David Lynch in PolandDarek Kuzma talks with David Lynch, the recipient of the Plus Camerimage Lifetime Achievement Award for Directing at their 2012 festival. Different topics are brought up and David discusses the value of Transcendental Meditation for him and his work when answering the 4th question. He seemed very relaxed and happy to be there.

1. Do you feel that your films inspire people or may change their lives?
2. Can you call yourself a believer in the magic of cinema?
3. Now, when special effects, gadgets and digital cinema are so developed, people don’t have to imagine things…
4. What motivates you to keep working even if there are obstacles in the way? A: (2:46–5:02)
5. This edition of Plus Camerimage festival is devoted to the theme of “digital versus film.” What is your stand on it?
6. How do you feel about the Plus Camerimage festival and it’s 20th edition?

This video was published by pluscamerimage2012 Nov 29, 2012.

See the humanitarian work of the David Lynch Foundation healing traumatic stress and raising performance in at-risk populations.

“Sanctifying Morning” is a poem by Ken Chawkin on one way to be “spiritual but not religious”

February 17, 2013

Sanctifying Morning is a poem I wrote four years and one month ago today. It may remind you of the phrase, “spiritual but not religious,” how millions of Americans now identify themselves, a trend I was not aware of until I learned about it from Philip Goldberg, author of American Veda. TM* is my way of being spiritual but not religious.

Sanctifying Morning

Charcoal in a church,
Incense-filled smoke,
Knees on the ground,
Wafer on a tongue —
Prayers ascend the sky.

It’s Sunday morning,
And I have my own rituals.
The smell of burnt toast sanctifies the morning air.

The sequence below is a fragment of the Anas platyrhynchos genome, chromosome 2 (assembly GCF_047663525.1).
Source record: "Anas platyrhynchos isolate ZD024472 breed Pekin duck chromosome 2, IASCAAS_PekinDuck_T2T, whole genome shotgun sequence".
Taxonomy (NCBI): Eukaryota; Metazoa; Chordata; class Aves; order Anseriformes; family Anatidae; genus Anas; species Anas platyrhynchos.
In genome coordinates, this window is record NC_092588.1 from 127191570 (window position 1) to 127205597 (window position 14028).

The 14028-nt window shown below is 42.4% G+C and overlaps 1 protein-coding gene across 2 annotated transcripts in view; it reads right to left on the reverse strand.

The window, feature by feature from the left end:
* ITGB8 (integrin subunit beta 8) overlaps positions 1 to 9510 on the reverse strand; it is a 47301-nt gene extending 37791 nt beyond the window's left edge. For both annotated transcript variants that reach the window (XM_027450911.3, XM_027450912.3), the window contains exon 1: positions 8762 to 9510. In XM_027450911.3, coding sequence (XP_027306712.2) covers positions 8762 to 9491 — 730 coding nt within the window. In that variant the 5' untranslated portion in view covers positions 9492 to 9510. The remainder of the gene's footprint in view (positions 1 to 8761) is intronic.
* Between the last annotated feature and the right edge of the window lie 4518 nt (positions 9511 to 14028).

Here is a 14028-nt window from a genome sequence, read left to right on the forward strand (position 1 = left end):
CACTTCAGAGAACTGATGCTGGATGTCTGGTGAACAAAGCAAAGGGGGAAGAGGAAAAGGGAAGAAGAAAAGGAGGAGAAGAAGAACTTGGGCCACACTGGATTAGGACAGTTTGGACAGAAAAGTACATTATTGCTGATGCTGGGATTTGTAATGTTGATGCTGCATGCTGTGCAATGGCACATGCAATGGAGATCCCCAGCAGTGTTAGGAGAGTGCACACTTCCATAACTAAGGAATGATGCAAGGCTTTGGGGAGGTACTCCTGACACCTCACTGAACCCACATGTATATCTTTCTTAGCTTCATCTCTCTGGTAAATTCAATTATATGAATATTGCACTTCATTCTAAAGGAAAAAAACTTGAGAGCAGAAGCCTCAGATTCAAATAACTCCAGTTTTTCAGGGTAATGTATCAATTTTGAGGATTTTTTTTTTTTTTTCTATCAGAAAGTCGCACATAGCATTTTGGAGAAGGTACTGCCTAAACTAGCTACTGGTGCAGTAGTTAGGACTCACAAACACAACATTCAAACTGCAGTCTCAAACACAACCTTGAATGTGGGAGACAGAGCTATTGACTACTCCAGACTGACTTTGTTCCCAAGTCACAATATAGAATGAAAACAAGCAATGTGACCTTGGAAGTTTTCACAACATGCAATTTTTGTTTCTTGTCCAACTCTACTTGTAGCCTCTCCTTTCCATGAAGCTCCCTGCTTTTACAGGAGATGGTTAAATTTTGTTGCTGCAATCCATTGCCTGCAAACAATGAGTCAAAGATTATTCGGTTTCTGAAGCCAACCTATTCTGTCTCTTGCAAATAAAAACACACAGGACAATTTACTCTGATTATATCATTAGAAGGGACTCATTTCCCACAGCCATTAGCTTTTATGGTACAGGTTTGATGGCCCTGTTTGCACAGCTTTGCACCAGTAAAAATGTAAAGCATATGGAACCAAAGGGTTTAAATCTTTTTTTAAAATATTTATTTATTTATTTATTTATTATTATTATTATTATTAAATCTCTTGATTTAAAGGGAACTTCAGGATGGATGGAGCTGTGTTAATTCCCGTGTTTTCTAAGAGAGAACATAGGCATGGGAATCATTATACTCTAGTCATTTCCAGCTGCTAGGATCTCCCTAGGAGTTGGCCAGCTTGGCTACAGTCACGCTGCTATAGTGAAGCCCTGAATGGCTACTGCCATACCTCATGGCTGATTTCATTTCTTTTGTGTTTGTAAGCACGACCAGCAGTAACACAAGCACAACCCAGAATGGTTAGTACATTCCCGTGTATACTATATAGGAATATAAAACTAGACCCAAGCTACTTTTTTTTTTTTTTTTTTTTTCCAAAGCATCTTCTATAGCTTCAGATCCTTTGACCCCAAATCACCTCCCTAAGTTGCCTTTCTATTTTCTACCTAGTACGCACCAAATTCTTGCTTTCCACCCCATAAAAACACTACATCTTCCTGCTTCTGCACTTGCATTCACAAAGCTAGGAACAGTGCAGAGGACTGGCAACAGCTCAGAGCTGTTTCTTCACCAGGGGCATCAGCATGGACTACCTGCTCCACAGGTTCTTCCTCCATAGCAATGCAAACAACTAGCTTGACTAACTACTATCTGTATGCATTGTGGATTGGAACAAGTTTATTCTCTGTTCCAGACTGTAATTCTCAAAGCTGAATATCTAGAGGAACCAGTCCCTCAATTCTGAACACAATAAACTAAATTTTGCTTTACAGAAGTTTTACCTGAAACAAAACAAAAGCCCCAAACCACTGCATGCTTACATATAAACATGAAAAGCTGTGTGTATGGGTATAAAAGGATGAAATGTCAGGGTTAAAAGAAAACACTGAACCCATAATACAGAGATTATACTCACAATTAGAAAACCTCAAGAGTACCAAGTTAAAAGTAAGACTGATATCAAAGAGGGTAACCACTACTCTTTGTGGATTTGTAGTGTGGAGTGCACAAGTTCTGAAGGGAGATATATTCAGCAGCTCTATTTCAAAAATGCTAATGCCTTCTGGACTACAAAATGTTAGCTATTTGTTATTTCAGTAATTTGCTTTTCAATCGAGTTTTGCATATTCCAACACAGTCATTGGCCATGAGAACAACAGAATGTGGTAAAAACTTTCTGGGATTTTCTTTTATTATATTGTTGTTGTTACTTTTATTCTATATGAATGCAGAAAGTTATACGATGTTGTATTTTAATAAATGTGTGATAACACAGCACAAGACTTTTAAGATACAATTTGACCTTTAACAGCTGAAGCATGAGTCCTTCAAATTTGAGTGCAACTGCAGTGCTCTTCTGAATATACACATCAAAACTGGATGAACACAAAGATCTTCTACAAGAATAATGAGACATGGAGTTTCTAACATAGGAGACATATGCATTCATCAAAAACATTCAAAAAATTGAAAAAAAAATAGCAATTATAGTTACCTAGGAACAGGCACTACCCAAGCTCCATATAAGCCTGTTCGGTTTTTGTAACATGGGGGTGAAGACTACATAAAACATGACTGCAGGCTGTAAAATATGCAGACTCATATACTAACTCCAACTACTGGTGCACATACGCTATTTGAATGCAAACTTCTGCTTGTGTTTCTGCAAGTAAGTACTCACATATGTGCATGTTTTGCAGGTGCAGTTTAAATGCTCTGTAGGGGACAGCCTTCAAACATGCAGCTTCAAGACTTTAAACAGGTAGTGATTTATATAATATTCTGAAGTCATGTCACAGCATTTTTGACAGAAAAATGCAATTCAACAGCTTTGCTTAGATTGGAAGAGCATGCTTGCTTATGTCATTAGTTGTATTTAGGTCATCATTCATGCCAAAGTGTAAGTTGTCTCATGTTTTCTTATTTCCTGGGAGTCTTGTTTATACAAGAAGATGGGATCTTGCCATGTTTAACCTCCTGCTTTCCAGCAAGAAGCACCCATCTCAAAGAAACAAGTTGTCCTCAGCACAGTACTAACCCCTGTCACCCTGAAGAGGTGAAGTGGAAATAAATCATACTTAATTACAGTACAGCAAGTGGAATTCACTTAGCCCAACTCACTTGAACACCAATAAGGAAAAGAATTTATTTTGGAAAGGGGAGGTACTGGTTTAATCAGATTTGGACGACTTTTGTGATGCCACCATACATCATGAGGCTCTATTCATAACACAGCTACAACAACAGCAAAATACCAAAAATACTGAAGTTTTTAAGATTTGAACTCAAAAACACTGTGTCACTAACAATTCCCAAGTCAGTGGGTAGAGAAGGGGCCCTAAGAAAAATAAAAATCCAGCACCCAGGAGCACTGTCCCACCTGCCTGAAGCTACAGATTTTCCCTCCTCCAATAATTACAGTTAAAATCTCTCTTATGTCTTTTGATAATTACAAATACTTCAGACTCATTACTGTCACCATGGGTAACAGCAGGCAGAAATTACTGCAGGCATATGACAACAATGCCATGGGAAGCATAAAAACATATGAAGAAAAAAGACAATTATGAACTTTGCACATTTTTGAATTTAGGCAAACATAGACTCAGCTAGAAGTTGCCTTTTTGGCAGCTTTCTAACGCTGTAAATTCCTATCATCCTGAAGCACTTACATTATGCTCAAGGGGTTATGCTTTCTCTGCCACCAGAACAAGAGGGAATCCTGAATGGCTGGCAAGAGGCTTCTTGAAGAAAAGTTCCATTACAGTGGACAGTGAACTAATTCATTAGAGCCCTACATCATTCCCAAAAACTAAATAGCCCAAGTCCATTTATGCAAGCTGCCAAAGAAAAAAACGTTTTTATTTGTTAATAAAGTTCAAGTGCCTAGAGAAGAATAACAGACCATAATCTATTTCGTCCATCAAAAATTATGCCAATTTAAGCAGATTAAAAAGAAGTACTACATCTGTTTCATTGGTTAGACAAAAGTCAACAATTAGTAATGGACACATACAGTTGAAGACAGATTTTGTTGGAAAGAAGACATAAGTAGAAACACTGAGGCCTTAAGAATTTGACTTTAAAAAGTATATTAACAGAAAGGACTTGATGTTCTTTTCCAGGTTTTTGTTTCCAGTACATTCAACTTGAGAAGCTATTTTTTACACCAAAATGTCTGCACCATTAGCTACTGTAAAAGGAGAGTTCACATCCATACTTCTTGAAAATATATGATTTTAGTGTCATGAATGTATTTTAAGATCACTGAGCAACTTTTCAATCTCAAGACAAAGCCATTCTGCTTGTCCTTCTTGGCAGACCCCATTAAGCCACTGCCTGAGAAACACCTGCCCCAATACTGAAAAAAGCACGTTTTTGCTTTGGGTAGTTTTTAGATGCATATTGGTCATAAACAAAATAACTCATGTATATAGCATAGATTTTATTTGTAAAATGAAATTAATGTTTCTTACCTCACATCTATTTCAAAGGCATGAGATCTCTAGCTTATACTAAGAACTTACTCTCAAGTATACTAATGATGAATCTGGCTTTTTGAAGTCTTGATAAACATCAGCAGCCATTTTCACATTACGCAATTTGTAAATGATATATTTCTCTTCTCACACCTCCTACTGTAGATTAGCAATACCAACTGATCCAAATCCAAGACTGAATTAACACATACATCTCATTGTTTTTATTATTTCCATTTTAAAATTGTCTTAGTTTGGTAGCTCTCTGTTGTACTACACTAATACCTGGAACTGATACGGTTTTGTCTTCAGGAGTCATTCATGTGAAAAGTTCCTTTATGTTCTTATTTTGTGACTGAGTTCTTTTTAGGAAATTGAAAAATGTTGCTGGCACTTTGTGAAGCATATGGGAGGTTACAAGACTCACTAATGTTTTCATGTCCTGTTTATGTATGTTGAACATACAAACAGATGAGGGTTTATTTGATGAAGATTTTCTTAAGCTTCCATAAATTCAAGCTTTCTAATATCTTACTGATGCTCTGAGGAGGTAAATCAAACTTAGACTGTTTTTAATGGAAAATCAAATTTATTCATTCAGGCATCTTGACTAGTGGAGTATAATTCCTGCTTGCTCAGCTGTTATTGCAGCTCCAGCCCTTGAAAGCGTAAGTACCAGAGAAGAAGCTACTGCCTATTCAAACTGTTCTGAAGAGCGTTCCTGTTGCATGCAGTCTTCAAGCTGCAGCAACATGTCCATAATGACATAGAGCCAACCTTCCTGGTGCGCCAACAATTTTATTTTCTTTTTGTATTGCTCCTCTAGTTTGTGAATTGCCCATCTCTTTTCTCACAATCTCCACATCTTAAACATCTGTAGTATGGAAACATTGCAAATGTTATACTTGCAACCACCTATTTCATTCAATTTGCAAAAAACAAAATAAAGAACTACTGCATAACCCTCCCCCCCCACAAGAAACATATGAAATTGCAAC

Orange rinds round out the debris of breakfast.
Fumes float upwards from a hot coffee cup.

Having pacified the body’s urges,
With no work to be done today,
Though the senses focus outward,
It’s time to bring them within,
And prepare for this peaceful morning.

I retire to my meditation room,
Sit comfortably, and close the eyes.
Thinking my mantra, effortlessly,
I descend to the depths of my mind,
And transcend.

My body follows —
Breath slows, and suspends,
Heart beats quieter,
Brain cells speak softly, in unison —
I’m at peace with myself.

This is the true communion of the spirit
Within the church of the Self.
No pews are required here
As one prepares to meet the maker
Of one’s life.

© Ken Chawkin
January 17, 2009
Fairfield, Iowa, USA

*TM stands for Transcendental Meditation. It’s not a religion. To me, it’s a spiritual practice that is compatible with any or no religion. Today millions of Americans admit to practicing some form of meditation. Members of different faiths practice Transcendental Meditation, including monks, nuns, priests and rabbis. Even atheists and agnostics meditate. You may too, some day, if you haven’t, already.

War veterans say Transcendental Meditation could help with PTSD

February 11, 2013

War veterans say meditation could help with PTSD

By Agence France-Presse
Tuesday, February 5, 2013 6:27 EST

Meditation might sound an unlikely activity for men trained in killing people and blowing things up in Afghanistan and Iraq. But US war veterans say meditation could help heal the post-war mental disturbances that afflict a growing number of American soldiers, including possibly the ex-Marine who gunned down the country’s most famous sniper over the weekend.

Luke Jensen, a former undercover police officer who fell apart mentally on arrival in Afghanistan, said that after trying to commit suicide in front of his family, he agreed to try Transcendental Meditation — and was saved.

“There’s a lot of coping methods out there that are offered to our veterans. This needs to be one of them,” the heftily built man said in a shaking voice at a meeting of the David Lynch Foundation, which promotes meditation for treating post-traumatic stress disorder.

Jensen said he has since taken a job in the government’s Department of Veterans Affairs, helping other stressed out vets. Just two weeks ago, one of those he worked with committed suicide.

Transcendental Meditation “needs to be implemented. It needs to be an option,” Jensen told the panel in New York.